Spring Dangers for Dogs
Isn’t spring just the absolute best – the weather’s warming up (but not too much!), the native flowers are incredible and the days are longer! So many excuses to get outside with your pet and just plain have a good time.
But (of course, there’s always a but!) springtime is loaded with hazards for your pets. As soon as the weather turns, our hospital is inundated with a stereotype of spring diseases. If you have a beloved cat or dog, here are some springtime dangers that need to be on your radar.
The first sunny day in Spring is guaranteed to bring us snake bite victims. Snakes are moving out of hibernation, loaded with all that stored up venom. We commonly see both cats and dogs bitten by snakes, dogs usually on the face as they go in for the sniff and cat’s on the foot as they give a curious tap. Victorian snakes are seriously deadly to dogs and cats so it’s important to be vigilant. And let me tell you this, if you think living in an urban environment is any protection – it’s not. Snakes are ubiquitous throughout the state, in the most unlikely places. So get your property cleaned up, and stick to on-leash activity when it’s walk time.
As Mr. Sun comes out to bless us with all of his glorious vitamin D, the green-thumbed amongst us are compelled to get straight in the garden. If you’ve got garden-fever, just like me, you and I are sharing a common enemy, I’m sure. Snails.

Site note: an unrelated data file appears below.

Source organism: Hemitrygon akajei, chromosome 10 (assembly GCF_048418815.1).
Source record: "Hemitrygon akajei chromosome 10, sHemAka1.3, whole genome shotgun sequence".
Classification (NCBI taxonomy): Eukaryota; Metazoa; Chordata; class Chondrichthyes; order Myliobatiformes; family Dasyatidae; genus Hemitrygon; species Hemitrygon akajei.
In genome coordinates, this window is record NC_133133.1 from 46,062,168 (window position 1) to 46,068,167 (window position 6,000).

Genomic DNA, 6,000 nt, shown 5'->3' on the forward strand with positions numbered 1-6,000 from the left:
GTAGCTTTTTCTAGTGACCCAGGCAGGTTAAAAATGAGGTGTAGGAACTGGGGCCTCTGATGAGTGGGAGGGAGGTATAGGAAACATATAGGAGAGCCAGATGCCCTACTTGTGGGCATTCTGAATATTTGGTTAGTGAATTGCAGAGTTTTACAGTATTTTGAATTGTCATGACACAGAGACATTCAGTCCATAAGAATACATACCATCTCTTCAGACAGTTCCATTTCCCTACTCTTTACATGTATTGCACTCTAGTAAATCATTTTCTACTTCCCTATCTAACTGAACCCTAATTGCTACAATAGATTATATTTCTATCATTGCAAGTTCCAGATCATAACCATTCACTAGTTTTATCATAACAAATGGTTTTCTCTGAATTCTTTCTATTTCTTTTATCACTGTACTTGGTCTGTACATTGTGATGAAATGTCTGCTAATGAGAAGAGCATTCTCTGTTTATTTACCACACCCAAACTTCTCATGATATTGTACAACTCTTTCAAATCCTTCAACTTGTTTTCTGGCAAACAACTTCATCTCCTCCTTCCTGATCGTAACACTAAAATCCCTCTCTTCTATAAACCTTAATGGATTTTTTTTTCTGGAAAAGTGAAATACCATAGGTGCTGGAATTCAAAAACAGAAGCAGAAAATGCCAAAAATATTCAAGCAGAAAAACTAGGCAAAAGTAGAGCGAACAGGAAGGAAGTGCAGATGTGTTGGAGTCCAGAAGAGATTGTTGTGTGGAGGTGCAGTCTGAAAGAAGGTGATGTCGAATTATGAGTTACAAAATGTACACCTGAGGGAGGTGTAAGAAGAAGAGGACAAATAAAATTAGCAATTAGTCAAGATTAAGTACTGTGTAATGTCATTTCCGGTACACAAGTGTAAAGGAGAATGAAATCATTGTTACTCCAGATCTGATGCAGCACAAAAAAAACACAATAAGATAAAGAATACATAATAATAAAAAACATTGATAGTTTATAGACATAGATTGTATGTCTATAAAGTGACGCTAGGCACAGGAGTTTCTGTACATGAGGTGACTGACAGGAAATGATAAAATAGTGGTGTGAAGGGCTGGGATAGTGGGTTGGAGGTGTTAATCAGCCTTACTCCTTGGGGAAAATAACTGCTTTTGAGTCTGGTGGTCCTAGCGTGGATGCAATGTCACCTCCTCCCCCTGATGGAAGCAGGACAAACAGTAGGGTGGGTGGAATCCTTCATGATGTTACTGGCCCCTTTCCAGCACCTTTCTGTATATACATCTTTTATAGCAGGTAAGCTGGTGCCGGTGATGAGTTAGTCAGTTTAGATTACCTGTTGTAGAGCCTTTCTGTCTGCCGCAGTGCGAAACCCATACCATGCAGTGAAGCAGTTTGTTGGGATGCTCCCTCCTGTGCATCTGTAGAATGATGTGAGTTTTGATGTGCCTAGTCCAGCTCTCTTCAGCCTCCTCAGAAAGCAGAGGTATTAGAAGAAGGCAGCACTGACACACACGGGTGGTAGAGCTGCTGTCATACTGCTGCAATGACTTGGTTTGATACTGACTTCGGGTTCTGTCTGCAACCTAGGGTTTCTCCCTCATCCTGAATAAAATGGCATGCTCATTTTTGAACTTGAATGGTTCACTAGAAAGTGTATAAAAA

As much as we hate snails ruining our garden, do not buy snail bait. Don’t do it. Never. Not even just a little bit. Not even fenced off, or hidden under the sink.
But, I hear you say, ‘this snail bait is labelled as pet safe’ – WRONG! No snail bait is pet safe, not even those that explicitly claim to be. They make your pet extremely sick, and veterinary care is needed to save them from certain death. Please, steer clear.
Blood and bone
Whilst we’re on the topic of garden dangers, fertilisers – as especially tasty ones like blood and bone, only spell danger. Dog’s love the taste of them, but again – give fertiliser a wide-berth. If your dog has known to ingest fertiliser, please contact your closest emergency centre immediately.
This one’s for those curious puperinos out there who can’t keep their little snoot away from danger. Bees are fun – they’re slow, noisey and fluffy. Irresistible to inquisitive dogs who often end up with the worse end of the stick. Bee stings can range from painful swelling to full-blown allergic reactions.
Whilst allergies aren’t something you can avoid, it is something that you can manage, with the help of your family veterinarian. Allergies to grass and pollen are rife this time of the year, and the good news is that your furred family needn’t suffer through it. Team up with your vet to avoid a skin disaster.
Here are some other springtime runners up that didn’t make our list. What do you think, is there anything we missed?
-Ear infections from swimming and baths
-Cat fight wounds from breeding feline neighbours